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Abstract

Acanalonia conica (Say, 1830), the first representative of the Nearctic planthopper family Acanaloniidae (Hemiptera: Auchenorrhyncha: Fulgoroidea), introduced to Europe, is reported for the first time from multiple locations in Hungary. Diagnosis, detailed illustration of male genitalia and notes on ecology are provided along with the distributional records.

Open access

Abstract

Till now, no published study is available on the variation in pathogenicity of Fusarium head blight (FHB) pathogens in relation to their isolation origin in barley head. To end this, two barley cultivars of contrasting quantitative resistance were artificially infected by four FHB species under field conditions over two consecutive growing seasons. Then, pathogenicity tests were conducted under in vitro conditions on single-spore cultures originated from both kernels and glumes in the heads. Different pathogenicity was detected among Fusarium species originated from both kernels and glumes, indicating that the same isolate from glumes and kernels differs in pathogenicity on leaves/seedlings. Isolates of Fusarium culmorum and Fusarium verticillioides originated from infected kernels had shorter latent periods and higher area under disease progress curves compared to isolates originated from glumes, and the reverse was observed for the Fusarium equiseti isolate. In the case of Fusarium solani, isolates originated from kernels or from glumes were equally pathogenic. Primarily findings in this first in-depth study have implications for breeding programs relied principally on actual quantification of pathogenicity in Fusarium species present in a given environment. The sampling of fungi should take into account the presence of Fusarium species of interest on kernels or glumes.

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Abstract

Effects of Meloidogyne incognita, Pseudomonas syringae pv. pisi and Rhizobium leguminosarum were studied on growth and biochemical parameters of pea (Pisum sativum L.) in three soil types. Plants grown in 20% fly ash attained higher plant growth, chlorophyll and carotenoid followed by loam soil and 20% sand. Inoculation of R. leguminosarum resulted in increased plant growth, nodulation, chlorophyll and carotenoid over control. Root nodulation and proline contents were high in plants grown in 20% sand and least in 20% fly ash. Inoculation of M. incognita prior to P. syringae pv. pisi resulted in a greater reduction in plant growth, nodulation, chlorophyll and carotenoid content and least where P. syringae pv. pisi was inoculated prior to M. incognita. Inoculation of pathogens increased proline contents. Galling and population of M. incognita was high in 20% sand followed by loam soil and fly ash amended soil. P. syringae pv. pisi and R. leguminosarum had adverse effect on galling and nematode population. The principal component analysis identifies interaction of pathogens and showed segregation of various treatments in the plots.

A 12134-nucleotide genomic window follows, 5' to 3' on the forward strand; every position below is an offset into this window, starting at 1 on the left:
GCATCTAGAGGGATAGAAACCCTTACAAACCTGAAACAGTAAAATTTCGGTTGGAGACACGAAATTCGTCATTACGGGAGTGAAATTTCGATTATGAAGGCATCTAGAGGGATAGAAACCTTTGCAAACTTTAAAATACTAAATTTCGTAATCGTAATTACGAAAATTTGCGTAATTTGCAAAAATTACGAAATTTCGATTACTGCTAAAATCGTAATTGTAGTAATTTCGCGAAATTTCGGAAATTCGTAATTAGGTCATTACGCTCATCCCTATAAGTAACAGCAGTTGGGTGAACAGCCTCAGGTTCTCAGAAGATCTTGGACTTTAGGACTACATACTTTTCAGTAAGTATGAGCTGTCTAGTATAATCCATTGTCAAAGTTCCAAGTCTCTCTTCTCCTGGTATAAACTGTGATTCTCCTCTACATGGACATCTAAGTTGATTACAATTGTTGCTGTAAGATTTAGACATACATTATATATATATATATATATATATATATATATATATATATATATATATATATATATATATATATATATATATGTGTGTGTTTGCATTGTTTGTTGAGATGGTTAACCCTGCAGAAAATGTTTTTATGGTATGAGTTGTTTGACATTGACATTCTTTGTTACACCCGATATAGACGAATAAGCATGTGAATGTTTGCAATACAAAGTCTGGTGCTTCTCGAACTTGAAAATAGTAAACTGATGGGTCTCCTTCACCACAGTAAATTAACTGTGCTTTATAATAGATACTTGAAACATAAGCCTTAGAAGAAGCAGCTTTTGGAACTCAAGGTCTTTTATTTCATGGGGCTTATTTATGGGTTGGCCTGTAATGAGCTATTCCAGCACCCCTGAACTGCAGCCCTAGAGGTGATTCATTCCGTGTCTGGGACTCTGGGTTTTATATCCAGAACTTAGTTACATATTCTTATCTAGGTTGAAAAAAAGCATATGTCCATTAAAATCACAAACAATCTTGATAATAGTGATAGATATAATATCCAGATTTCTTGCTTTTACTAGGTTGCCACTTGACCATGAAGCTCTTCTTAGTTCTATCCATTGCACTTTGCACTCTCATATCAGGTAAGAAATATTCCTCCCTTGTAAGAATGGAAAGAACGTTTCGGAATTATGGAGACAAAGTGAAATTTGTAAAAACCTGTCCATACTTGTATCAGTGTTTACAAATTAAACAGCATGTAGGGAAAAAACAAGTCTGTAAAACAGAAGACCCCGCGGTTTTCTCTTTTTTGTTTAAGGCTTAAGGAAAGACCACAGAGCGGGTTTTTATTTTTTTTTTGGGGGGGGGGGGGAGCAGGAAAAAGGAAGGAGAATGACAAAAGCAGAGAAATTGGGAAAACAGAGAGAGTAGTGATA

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Abstract

Phthorimaea operculella (Zeller, 1873) is one of the most damaging pests of potatoes in the world. Since the chemical pesticides play a key role in managing of potato tuber moth (PTM), the present study was conducted to assess the efficacy of Proteus®, Takumi®, Avaunt®, Dorsban®, Decis®, Consult® and Vertimec® against neonate larval penetration and one-day-old eggs of P. operculella. But adverse effects of chemical insecticides, actuated researchers to seek secure tools such as medicinal plants and biopesticides like Bacillus thuringiensis Berliner, 1715 for pest managements. Hence, we also examined toxicity of savory, ziziphora and cumin methanolic extracts against the pest under laboratory conditions. We also surveyed the synergistic/antagonistic interactions between the most effective insecticide and methanolic extract with Bt against PTM. Our results showed that both Vertimec® and savory synergized the performance of Bt against neonate larval penetration of P. operculella. Probit analysis of insecticides and methanolic extracts demonstrated that Vertimec® and Takumi® had high toxicities to the neonate larval penetration of PTM which exhibited LC50 values equivalent to 7.09 ppm and 0.008 g L−1, respectively. Savory was the most effective extract against larval penetration and hatching rate of the pest (LC50 = 440.36 and 635.93 ppm, respectively). Oviposition preference demonstrated that Vertimec® and Decis® exhibited inhibitory ovipositional effects against P. operculella.